After long debate and various failed attempts, new rules on campaign finance were eventually adopted in May 2014 and became effective in July 2015. In October 2018, further amendments to the Act on Political Parties were passed, some of them related to party financing. Financial gifts to political parties from a single donor can no longer exceed €300,000 a year. Other amendments have obliged parties to publish detailed information on loans accepted on their website and to open a central account at the State Treasury to which all financial contributions from the state will be transferred. While the formal rules on party and campaign financing have thus been further refined, their enforcement is still relatively weak.

Do citizens have the opportunity to take binding political decisions when they want to do so?

10
 9

Citizens have the effective opportunity to actively propose and take binding decisions on issues of importance to them through popular initiatives and referendums. The set of eligible issues is extensive, and includes national, regional, and local issues.
 8
 7
 6


Citizens have the effective opportunity to take binding decisions on issues of importance to them through either popular initiatives or referendums. The set of eligible issues covers at least two levels of government.
 5
 4
 3


Citizens have the effective opportunity to vote on issues of importance to them through a legally binding measure. The set of eligible issues is limited to one level of government.
 2
 1

Citizens have no effective opportunity to vote on issues of importance to them through a legally binding measure.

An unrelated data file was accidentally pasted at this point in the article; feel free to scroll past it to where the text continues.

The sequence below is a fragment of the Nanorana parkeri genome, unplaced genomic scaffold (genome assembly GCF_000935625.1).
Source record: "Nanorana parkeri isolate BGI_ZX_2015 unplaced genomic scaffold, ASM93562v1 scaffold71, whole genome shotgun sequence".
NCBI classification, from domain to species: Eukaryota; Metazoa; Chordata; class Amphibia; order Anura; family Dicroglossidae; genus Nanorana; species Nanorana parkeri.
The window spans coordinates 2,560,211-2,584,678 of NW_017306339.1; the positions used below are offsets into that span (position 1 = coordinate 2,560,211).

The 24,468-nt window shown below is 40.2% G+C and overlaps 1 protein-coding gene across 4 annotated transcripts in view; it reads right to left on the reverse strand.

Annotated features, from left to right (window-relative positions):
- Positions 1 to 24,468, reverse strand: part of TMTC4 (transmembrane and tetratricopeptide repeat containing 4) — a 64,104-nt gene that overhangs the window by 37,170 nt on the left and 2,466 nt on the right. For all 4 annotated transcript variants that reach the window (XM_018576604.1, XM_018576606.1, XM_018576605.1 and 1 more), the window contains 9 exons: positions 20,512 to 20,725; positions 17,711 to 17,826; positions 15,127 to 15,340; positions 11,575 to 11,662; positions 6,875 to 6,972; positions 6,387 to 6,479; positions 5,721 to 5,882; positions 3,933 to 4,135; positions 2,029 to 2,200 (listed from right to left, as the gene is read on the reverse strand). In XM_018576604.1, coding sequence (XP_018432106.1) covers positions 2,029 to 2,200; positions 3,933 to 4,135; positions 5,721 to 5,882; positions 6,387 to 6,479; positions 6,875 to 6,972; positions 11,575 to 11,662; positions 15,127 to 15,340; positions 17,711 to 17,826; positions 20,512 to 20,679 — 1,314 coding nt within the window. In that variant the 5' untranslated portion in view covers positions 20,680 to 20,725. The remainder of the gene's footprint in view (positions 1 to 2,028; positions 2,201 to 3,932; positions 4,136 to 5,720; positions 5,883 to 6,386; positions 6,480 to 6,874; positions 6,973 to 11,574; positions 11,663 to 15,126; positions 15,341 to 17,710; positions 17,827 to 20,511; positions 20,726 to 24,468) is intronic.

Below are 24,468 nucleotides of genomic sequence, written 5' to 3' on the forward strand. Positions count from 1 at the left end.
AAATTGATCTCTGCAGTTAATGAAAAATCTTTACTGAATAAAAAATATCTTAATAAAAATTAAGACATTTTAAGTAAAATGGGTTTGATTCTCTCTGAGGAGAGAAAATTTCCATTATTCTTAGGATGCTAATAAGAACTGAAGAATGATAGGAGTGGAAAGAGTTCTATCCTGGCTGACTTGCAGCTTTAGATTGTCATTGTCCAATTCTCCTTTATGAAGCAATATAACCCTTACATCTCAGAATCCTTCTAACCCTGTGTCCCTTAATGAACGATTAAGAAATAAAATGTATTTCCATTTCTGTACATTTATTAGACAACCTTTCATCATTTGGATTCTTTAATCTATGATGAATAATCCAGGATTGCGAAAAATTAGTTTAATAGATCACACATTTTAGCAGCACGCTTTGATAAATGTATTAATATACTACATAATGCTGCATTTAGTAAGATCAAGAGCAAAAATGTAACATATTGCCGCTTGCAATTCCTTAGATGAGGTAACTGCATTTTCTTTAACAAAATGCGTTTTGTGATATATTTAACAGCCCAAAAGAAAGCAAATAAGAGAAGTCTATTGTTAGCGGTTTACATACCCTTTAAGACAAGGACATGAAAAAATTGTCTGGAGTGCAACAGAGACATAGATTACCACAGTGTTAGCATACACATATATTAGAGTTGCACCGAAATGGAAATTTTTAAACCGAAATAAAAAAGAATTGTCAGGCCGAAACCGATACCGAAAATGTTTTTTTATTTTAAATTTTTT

Popular Decision-Making
8
The Slovak constitution provides far-reaching possibilities for citizens to actively propose and take binding decisions on issues of importance to them through popular initiatives and referendums (articles 93 – 100). Referendums are obligatory in the case of the country entering or withdrawing from an alliance with other states (like the European Union). Furthermore, a referendum can be called for in the case of “other important issues of public interest” (Article 93.2); referendums on basic rights and liberties, taxes, levies, and the state budget are forbidden (Article 93.3). There are two ways to call a referendum: by a resolution of the National Council or on the basis of a petition signed by a minimum of 350,000 citizens. The results of referendums are binding, and the constitutional barriers for changing the decisions are high; only a three-fifths majority in the National Council can overrule a decision made by referendum, and can do so only after three years (Article 99.1). Likewise, no referendum on the same issue can be held until three years have passed (Article 99.2). Similar provisions exist at the local level. In the period under review, however, no nationwide referendum was held, only several local ones took place along with the municipal elections. Moreover, the trade unions have started to collect signatures to initiate a referendum on capping the increase in the retirement age.

Access to Information

#32

To what extent are the media independent from government?

10
 9

Public and private media are independent from government influence; their independence is institutionally protected and fully respected by the incumbent government.
 8
 7
 6


The incumbent government largely respects the independence of media. However, there are occasional attempts to exert influence.
 5
 4
 3


The incumbent government seeks to ensure its political objectives indirectly by influencing the personnel policies, organizational framework or financial resources of public media, and/or the licensing regime/market access for private media.
 2
 1

Major media outlets are frequently influenced by the incumbent government promoting its partisan political objectives. To ensure pro-government media reporting, governmental actors exert direct political pressure and violate existing rules of media regulation or change them to benefit their interests.
Media Freedom
4